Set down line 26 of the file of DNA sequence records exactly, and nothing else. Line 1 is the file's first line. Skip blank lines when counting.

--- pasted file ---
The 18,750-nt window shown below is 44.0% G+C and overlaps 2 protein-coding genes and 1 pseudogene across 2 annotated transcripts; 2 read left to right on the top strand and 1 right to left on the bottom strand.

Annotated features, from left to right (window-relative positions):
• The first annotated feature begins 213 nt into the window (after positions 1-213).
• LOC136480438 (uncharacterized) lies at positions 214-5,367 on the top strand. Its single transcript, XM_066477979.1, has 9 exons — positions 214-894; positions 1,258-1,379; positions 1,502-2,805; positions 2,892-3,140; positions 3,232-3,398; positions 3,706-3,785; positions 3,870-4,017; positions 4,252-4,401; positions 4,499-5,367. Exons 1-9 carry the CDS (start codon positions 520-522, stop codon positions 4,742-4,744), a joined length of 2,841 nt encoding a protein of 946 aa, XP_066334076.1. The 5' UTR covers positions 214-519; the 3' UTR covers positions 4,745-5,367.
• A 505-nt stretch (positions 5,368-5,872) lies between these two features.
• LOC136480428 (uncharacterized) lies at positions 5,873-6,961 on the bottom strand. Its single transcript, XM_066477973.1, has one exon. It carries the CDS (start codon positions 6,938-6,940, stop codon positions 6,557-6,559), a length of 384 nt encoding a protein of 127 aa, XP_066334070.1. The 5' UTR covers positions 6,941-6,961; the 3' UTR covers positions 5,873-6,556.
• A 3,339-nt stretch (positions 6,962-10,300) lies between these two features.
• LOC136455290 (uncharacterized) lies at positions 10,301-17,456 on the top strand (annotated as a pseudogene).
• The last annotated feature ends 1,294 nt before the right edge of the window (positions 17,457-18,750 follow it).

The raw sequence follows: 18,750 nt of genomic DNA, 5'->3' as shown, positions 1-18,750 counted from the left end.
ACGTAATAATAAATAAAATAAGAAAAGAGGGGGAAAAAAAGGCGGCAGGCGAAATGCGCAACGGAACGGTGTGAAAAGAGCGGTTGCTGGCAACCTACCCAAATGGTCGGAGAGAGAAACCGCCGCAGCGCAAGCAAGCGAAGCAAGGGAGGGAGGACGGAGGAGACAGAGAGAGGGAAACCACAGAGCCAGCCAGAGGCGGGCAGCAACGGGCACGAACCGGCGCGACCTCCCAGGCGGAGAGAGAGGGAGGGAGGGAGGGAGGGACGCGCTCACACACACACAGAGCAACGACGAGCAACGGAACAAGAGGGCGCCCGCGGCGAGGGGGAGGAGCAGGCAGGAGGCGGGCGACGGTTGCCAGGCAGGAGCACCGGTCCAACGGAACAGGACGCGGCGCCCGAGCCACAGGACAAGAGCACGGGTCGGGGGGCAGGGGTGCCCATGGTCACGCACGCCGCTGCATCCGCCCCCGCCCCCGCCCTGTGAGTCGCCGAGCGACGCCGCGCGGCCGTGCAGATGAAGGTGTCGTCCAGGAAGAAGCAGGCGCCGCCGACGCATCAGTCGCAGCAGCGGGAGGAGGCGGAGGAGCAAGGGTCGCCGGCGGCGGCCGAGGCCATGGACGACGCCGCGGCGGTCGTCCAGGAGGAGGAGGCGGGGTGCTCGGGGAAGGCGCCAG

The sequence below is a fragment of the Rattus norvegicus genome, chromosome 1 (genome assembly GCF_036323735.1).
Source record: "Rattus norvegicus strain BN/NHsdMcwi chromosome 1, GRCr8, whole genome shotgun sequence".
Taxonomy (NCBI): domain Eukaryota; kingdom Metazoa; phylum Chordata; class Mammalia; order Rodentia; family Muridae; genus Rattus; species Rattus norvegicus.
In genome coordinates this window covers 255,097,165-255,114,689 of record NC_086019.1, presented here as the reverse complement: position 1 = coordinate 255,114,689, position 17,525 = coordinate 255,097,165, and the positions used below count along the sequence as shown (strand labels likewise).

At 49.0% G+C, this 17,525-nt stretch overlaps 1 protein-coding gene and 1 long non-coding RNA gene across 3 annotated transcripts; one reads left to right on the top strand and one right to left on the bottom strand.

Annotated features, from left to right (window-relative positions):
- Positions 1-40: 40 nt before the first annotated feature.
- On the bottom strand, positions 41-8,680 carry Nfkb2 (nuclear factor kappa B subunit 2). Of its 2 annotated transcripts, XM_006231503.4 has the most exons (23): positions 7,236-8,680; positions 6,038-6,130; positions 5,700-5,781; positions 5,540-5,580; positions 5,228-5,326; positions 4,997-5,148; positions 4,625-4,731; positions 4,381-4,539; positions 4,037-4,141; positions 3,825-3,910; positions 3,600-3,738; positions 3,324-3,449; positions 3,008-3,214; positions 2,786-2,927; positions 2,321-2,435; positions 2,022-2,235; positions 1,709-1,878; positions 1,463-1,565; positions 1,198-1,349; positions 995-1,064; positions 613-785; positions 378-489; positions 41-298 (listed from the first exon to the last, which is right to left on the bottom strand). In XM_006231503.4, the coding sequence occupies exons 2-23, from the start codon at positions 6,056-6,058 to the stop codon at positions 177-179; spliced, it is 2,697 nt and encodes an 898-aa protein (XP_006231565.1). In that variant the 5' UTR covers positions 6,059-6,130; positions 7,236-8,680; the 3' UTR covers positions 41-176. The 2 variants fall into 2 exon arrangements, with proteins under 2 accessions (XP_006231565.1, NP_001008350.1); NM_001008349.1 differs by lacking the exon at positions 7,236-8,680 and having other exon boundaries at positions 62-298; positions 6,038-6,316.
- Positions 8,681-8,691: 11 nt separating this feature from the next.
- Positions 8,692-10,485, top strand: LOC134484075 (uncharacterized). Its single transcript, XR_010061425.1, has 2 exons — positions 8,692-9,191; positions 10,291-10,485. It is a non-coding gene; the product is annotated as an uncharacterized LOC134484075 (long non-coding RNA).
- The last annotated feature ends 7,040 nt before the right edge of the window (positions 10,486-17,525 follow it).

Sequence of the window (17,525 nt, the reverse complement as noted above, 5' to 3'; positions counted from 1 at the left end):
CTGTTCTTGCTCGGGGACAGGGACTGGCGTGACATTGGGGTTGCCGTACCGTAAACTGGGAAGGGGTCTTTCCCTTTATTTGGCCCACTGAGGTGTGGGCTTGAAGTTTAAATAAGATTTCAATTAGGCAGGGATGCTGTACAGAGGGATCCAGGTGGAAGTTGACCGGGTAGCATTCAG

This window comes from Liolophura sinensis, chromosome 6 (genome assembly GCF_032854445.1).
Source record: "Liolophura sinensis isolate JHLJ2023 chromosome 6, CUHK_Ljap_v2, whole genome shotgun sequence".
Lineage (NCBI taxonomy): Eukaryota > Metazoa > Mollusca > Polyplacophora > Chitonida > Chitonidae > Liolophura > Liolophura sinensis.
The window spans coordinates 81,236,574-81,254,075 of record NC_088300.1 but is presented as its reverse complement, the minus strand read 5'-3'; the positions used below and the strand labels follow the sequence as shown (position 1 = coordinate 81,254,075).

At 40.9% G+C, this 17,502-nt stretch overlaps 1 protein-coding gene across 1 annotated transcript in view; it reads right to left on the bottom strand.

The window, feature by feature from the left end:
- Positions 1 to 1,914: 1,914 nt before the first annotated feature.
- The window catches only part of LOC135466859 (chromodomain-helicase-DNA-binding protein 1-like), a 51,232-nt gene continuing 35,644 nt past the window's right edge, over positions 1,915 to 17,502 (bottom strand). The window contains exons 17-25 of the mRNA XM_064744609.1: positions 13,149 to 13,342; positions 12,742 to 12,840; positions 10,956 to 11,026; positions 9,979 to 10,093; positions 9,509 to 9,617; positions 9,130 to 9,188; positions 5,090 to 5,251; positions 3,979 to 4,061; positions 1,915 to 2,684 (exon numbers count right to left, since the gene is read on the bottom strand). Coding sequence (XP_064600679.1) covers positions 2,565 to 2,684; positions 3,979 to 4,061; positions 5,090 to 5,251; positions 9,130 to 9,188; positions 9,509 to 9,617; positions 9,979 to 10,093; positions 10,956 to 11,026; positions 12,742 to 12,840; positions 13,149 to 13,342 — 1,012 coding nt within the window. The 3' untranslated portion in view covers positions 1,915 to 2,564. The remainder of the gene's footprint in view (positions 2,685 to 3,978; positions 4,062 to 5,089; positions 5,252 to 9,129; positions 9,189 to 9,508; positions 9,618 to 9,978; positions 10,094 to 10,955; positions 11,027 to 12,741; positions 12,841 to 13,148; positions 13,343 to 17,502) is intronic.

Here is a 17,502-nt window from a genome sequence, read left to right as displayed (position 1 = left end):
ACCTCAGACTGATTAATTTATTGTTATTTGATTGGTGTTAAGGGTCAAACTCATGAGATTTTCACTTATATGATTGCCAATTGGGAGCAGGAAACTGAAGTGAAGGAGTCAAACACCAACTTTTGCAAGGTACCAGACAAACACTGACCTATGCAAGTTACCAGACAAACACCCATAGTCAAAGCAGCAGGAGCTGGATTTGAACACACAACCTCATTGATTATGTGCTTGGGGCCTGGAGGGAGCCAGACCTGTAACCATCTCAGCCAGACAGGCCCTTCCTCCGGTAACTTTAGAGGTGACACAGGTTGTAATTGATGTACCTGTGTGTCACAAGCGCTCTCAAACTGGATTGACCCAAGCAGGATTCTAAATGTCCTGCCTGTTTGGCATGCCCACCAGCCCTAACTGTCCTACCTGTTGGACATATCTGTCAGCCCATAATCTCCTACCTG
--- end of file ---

Source record: "Liolophura sinensis isolate JHLJ2023 chromosome 6, CUHK_Ljap_v2, whole genome shotgun sequence".